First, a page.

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Monday, March 12, 2012

Is Oleander the "Bad Boy" of Landscaping?

Oleander as a tee form

Q. I am on the landscaping committee in my community and we have had several people question us about the oleander shrubs in the community.  Are they allowed or have they been banned like the olive trees?

A. No, they have not been banned. This poor plant has been so maligned over the years it is incredible. It has been singled out as a scary plant of some sort. It’s the “Bad Boy” of desert landscapes.

            Yes, it is poisonous along with 100 other plants in our landscape. Is it more poisonous than others? Yes, it is more poisonous than many others but there are other landscape plants that are equally or even more poisonous than oleander. We just don’t talk about them.

            Does its pollen cause allergies? No. The pollen is relatively heavy and sticky and does not travel very far on wind currents. Oleanders do not rely on wind for pollination but instead rely on pollinators like bees.

            Frequently, plants with very showy flowers are typically insect-pollinated. Plants which do not have showy flowers frequently are wind pollinated and their pollen must travel long distances. Acacia, Mesquite contribute much more to allergy problems than oleanders.

            Oleanders are beautiful plants for the desert and can take a tremendous amount of abuse. However, they are also high water users when watered to keep them full and showy. They are tough, drought tolerant plants if not given enough water or under watered.

            When water is reduced, their visual quality is reduced considerably but they can survive.


  1. I did not intend to comment on these older posts. But I too have an affection for the hardy evergreen oleander. And a pox on those who disparage her.

    Mine are planted along the front of my property and kept under seven feet in height, though they can grow well above 30 feet tall and have greater than 6 inch diameter trunks if allowed. Mine (in Phoenix, AZ) are never supplementary watered. They live off of the irrigation and do well year-round. Because I keep them trimmed they generally don't flower much. But when they do around my area the produce a verdant bank of white, red and hybrid pink varieties that have showy blooms for several weeks. Don't see too many pollinators, but wasps like to occasionally build nests. Birds hang out.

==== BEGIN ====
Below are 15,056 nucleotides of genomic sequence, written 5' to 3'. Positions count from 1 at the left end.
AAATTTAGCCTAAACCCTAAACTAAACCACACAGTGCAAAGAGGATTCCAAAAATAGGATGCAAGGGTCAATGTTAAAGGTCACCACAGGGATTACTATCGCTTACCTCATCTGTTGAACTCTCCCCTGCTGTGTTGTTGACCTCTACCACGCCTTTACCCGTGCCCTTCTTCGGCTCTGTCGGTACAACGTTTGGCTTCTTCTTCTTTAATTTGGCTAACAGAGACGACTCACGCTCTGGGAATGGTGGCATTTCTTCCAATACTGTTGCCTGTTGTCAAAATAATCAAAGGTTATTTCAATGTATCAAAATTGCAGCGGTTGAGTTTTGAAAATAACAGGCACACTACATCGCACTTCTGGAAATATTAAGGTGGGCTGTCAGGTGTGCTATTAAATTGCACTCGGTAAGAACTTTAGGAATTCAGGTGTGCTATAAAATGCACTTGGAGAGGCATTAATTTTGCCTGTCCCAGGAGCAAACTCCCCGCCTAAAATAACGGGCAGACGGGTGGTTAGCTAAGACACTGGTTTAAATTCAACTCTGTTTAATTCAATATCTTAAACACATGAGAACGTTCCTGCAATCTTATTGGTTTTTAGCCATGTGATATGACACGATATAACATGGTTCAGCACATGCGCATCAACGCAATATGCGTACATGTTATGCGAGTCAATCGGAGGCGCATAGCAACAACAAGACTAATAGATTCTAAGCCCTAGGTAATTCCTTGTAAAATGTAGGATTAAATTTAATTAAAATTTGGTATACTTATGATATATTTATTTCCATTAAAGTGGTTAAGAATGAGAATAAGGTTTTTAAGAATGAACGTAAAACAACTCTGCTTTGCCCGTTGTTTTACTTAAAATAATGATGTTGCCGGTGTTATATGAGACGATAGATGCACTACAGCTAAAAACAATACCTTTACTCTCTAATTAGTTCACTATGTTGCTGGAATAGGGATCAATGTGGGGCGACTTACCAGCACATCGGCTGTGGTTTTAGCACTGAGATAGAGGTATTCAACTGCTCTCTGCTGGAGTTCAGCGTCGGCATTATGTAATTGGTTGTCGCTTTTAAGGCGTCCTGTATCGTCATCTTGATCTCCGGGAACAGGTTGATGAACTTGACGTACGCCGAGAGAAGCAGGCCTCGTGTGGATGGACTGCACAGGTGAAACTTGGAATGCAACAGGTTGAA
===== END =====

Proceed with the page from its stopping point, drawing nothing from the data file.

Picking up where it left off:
Advantages: Great privacy wall, acoustic barrier, and wind barrier. I have to trim them four times a year to maintain height under seven feet.

    Disadvantage: If you change your mind they have to be dug completely out or they will spring back up---about 4-6 feet down. Some people get skin irritations when trimming. No hallucinogenic properties whatsoever---what kind of poison is that!

  2. I was born in 1955. My aunt's house was basically "home" away from home. Their (she and my uncle's) whole property line on one side was nothing but oleanders. I was basically born being told, "Those oleanders are poisonous. Do not put your fingers in your mouth. Be sure you wash your hands...." Well, I never got poisoned by oleanders. And, I'm still here. And, I still LOVE oleanders.

  3. I suppose the greatest danger from oleanders, is if a toddler happens to ingest any of it's poisonous leaves, in which case death is highly probable! As a boy I came into contact with lots of oleanders, but had no desire to put any in my mouth! I like their looks when they bloom and they are very hardy. In fact I just planted four of them on the West side of my house, to provide shade during the hot Arizona summers.They are hard to get rid of once established, so Chinese Elm may have been a better choice, but just not as showy.